Within half an hour Steve was in action again and connected this time to bring to the net a stunning wild brown trout that must have been over 3lb. I wondered just how big these wild browns grow to within the lake. I suspect there are a few surprises as there is now an abundance of silvery rudd residing in the lake perfect prey the lakes wild browns to grow to a large size.
Recent seasons have unfortunately been blighted by an abundance of thick green algae making fly Fishing difficult at times. Whilst trout are no longer stocked into the reservoir there is a good head of wild brown trout present and I am sure that Fly Fishing during the autumn could produce the goods as these large browns feed on the lakes abundant fry.
As the evening descended Steve and I talked extensively about our fishing lives and the many places that we have visited and plan to perhaps visit in the future.
As we chatted we frequently cast our eyes upon the rods perched beside the lake their tips pointing into the green water. As the light faded expectation grew as this was surely the eels meal time?
After last hot drinks we both retired to our shelters to catch some sleep. Occasionally an alarm would give a single bleep and I would tense in anticipation. On one occasion I looked out to see a shadow flit away from the rods, an inquisitive fox I believe.
Just before light some type of bird gave a repeated cry that echoed around the lake in a strange almost stereo like mode. I spoke to Steve later who thought it could have been a type of hawk. Thinking back, I should have recorded it on my phone.
I snoozed intermittently as a grey and misty day dawned. I took a look at the weather forecast that told of heavy rain from 8.00am. The rods remained poised at the waters edge but by now our expectations of catching the mysterious eel had faded. After a rushed brew and breakfast we packed away our gear to escape before the rain. The question remains unanswered for now. The problem is that life is short and big eels can take time to find.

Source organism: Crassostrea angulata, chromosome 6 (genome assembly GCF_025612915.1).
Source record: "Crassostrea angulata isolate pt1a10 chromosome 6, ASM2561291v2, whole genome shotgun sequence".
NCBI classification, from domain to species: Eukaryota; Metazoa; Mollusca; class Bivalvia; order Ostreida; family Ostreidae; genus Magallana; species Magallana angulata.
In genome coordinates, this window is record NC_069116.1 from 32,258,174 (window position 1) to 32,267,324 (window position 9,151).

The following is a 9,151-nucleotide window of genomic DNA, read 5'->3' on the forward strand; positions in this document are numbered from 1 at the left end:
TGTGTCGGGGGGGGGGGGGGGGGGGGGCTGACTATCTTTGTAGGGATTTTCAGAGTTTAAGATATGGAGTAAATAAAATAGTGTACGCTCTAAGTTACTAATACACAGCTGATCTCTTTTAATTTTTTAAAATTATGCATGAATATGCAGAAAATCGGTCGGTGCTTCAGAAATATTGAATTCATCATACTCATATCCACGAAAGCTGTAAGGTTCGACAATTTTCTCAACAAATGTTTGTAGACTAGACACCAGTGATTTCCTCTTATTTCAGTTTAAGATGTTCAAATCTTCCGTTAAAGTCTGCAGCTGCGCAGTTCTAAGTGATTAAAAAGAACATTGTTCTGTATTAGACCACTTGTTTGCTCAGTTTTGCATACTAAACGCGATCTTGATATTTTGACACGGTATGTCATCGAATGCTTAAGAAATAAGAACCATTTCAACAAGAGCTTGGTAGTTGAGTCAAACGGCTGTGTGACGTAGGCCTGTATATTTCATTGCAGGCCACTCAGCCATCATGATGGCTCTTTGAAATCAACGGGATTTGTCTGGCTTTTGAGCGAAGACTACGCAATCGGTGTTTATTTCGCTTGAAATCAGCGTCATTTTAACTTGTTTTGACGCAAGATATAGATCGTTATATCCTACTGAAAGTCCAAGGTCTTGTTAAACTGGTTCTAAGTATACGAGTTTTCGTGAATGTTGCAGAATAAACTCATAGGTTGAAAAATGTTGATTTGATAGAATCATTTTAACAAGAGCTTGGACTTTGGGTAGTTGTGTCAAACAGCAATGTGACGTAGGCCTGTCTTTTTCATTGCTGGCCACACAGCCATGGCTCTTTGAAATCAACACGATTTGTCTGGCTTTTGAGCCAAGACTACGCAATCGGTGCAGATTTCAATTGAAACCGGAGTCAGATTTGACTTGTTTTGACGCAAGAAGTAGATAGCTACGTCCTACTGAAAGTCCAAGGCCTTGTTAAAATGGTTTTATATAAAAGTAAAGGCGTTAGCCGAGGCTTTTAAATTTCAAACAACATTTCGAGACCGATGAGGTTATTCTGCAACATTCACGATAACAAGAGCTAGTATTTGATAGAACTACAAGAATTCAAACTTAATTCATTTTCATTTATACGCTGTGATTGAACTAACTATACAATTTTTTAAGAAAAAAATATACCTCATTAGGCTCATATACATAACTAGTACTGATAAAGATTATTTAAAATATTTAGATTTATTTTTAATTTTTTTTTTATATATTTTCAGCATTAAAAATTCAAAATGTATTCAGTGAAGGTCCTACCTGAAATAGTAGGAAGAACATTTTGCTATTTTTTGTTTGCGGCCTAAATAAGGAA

Fortunately there are plenty of other SWLT waters that have proven big eel potential. Upper Tamar lake, Lower Tamar, Melbury and Jennets all hold eels of over 4lb with far bigger eels likely to be lurking in the mysterious depths.
At 35 acres in size Lower Tamar is a day ticket only water. But if great fishing and beautiful surroundings is what you’re looking for it could be the place for you. With carp to 40lb, bream to 14lb, Tench to 7lb, perch to 4lb and roach to 3lb it offers excellent sport for everyone. Bags of 50lb+ are common to pole, feeder or float tactics. There are multiple bream over 10lbs.
Species: Carp, Bream, Rudd, Roach, Tench, Perch and Eels
Fishing Times: Open all year, 24 hours a day
Day Permits: Available at Upper Tamar Lake or online at www.coarse.swlakesfishing.co.uk
Contact: 01566 771930
Aiden Prouse age 7 from Barnstaple fished Anglers Paradise with his dad mark and caught his first catfish 20lb 10oz He was delighted to have tempted a fish of such a size; it will hopefully be the first of many big fish he catches.
See below statement regarding the opening of South West Lakes Trust Waters. At present there is no night fishing in line with the government guidance that states no staying away from home. It is to be hoped that this will be reviewed at some point to allow 24 hours angling.
Please find below the link to our website which has the amended rules for the re-opening of fisheries and guidance around social distancing and measures to protect everyone. Its ESSENTIAL you read this information as it also includes a new update on night fishing which will not be permitted at this stage.
Fishing will be dawn to dusk with the exception of tomorrow 13 May when the fisheries re-open at 10am.
This statement applies to both coarse and trout fishing.
Thankyou for your patience and understanding at this time.
Coarse Angling: Coronavirus Information – SW Lakes Coarse Fishing